‘Haemoptysis’ is the ‘strongest’ predictor of lung cancer

Lung cancer: Dr Amir describes the symptoms in February

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Published in the British Journal of Cancer, the study aimed to identify symptoms and patient factors that influenced time to lung cancer and stage diagnosis.

Stage diagnosis is the identification of which stage the cancer is at, the higher the stage number, the harder the cancer will be to treat. The results of the study by the group showed that haemoptysis “was the only initial symptom associated with cancer”.

In their conclusion they wrote: “Haemoptysis is the strongest symptom predictor of lung cancer but occurs in only a fifth of patients. Programmes for expediting earlier diagnosis need to focus on multiple symptoms and their evolution.”

While haemoptysis is the only symptom associated with lung cancer, its lack of prevalence among lung cancer patients means other symptoms must be taken into account.

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Meanwhile, the authors added: “Symptoms other than haemoptysis in this relatively large prospective cohort study did not help differentiate lung cancer from other diagnoses, even though some, such as weight loss, can be indicative of advanced disease.

“This highlights the challenge for earlier detection in primary care for patients with less specific symptoms.”

What is haemoptysis?

Although haemoptysis is not a commonly used term, it is the medicinal word for coughing up blood, the most visceral symptom of lung cancer.

Other symptoms of the condition include:
• A cough that doesn’t go away after two or three weeks
• A long-standing cough that gets worse
• Chest infections that keep coming back
• An ache or pain when breathing or coughing
• Persistent breathlessness
• Persistent tiredness and lack of energy
• Loss of appetite or unexplained weight loss.

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How can lung cancer be prevented?

Cancer Research UK data suggests around 80 percent of lung cancer tumours are preventable, the reason for this is because the causes of the disease are well understood.

The most common cause of lung cancer is smoking. The NHS says: “Smoking cigarettes is the single biggest risk factor for lung cancer. It’s responsible for more than 70 percent of cases.”

However, it isn’t just cigarettes which can cause the disease, the NHS added “using other types of tobacco products can also increase your risk of developing lung cancer and other types of cancer” such as cigars, pipe tobacco, snuff, and chewing tobacco.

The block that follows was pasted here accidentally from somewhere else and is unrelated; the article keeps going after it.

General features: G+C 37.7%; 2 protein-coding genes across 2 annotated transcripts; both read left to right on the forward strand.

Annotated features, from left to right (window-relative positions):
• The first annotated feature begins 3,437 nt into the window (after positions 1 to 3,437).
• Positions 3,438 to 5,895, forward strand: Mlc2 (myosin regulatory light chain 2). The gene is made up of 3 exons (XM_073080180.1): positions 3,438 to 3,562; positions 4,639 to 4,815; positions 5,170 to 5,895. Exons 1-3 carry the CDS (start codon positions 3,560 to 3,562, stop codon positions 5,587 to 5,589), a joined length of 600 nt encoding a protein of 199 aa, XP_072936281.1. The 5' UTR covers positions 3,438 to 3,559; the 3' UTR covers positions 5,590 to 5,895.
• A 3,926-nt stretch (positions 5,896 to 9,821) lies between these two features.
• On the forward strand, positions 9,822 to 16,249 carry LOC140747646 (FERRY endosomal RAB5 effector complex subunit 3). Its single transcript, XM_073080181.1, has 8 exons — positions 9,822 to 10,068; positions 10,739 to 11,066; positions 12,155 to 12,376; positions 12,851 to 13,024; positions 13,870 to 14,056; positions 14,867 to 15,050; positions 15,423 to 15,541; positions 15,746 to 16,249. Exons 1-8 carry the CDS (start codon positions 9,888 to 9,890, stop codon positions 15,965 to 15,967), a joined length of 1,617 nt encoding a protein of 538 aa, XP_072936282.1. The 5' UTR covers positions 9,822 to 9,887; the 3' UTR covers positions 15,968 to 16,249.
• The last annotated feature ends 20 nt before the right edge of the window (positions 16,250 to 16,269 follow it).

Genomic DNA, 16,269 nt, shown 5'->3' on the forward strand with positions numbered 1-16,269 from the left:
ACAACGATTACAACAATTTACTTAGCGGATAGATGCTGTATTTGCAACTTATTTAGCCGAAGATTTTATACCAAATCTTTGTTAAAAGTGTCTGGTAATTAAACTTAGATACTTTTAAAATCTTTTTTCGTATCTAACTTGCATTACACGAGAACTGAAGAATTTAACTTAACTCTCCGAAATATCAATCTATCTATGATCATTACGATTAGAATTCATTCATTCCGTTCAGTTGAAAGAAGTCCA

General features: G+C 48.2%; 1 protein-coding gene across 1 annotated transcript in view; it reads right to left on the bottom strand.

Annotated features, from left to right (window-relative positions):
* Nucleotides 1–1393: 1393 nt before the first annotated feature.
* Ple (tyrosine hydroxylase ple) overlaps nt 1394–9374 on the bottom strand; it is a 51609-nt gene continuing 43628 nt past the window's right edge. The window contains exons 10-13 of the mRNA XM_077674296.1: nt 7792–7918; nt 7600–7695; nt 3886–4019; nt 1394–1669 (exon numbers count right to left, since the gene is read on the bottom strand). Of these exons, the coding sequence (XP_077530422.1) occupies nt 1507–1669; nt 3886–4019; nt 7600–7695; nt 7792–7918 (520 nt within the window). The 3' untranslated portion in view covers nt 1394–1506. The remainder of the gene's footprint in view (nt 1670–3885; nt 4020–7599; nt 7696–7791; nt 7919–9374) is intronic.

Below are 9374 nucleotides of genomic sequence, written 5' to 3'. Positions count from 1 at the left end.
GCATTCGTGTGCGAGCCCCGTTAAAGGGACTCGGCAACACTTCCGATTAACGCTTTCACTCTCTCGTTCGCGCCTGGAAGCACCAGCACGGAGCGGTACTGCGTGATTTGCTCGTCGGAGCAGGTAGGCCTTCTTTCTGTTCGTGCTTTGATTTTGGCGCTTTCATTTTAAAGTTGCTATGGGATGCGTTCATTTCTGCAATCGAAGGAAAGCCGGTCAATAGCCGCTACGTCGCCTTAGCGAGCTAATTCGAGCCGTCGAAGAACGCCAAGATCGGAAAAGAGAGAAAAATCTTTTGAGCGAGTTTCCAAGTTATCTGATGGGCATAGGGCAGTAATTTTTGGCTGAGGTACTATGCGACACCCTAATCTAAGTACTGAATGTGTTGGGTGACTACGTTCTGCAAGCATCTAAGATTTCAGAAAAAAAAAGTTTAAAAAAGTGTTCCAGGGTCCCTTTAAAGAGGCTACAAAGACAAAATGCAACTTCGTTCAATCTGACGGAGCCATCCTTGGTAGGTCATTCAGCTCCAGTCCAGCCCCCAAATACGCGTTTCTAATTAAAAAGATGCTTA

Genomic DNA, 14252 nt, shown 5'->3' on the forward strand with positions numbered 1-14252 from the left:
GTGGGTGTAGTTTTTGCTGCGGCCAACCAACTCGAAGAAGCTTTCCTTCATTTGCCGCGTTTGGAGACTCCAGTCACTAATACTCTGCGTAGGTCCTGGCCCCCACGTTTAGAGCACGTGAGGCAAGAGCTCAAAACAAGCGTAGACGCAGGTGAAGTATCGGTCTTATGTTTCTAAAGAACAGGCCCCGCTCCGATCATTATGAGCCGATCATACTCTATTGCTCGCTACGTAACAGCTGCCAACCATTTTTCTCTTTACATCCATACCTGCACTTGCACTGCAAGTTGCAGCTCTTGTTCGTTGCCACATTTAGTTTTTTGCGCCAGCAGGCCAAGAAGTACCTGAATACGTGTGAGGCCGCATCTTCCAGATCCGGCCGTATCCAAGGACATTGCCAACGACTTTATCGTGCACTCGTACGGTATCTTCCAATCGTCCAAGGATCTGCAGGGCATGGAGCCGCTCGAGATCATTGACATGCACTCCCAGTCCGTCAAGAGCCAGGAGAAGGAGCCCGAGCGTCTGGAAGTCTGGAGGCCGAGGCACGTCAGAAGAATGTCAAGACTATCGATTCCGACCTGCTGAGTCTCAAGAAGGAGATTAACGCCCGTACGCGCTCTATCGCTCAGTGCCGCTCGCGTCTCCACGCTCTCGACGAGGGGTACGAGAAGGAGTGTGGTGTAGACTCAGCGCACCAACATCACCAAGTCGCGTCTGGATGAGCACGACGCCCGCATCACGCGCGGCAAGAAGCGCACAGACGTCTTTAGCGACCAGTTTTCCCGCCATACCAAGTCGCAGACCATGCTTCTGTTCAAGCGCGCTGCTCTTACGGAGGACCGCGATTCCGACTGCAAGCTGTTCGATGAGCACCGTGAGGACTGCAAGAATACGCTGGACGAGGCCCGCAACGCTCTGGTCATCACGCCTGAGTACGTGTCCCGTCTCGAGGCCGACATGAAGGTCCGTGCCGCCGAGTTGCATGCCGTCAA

Furthermore, while smoking is the main risk factor for lung cancer, other acts can also increase one’s risk of the disease.

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This includes exposure to certain chemicals such as:
• Arsenic
• Asbestos
• Beryllium
• Cadmium
• Coal and coke fumes
• Silica
• Nickel.

On this the NHS said: “Research also suggests that being exposed to diesel fumes over many years increases your risk of developing lung cancer. One study has shown your risk of developing lung cancer increases by around 33% if you live in an area with high levels of nitrogen oxide gases (mostly produced by cars and other vehicles).”

While there have been multiple studies on air pollution and its impact on the body, there have been few studies of the impact of this form of pollution on lung cancer risk until a study earlier this month.

The research, presented at the European Society for Medical Oncology earlier this month, found a link between air pollution and lung cancer.

Speaking about the research, Professor Charles Swanton of University College London and the Francis Crick Institute said: “The risk of lung cancer from air pollution is lower than from smoking, but we have no control over what we all breathe

“Globally, more people are exposed to unsafe levels of air pollution than to toxic chemicals in cigarette smoke, and these new data link the importance of addressing climate health to improving human health.”

Swanton, who also works for Cancer Research UK, added: ““Air pollution is associated with lung cancer but people have largely ignored it because the mechanisms behind it were unclear.

““It’s a wake-up call on the impact of pollution on human health. You cannot ignore climate health. If you want to address human health, you have to address climate health first.”

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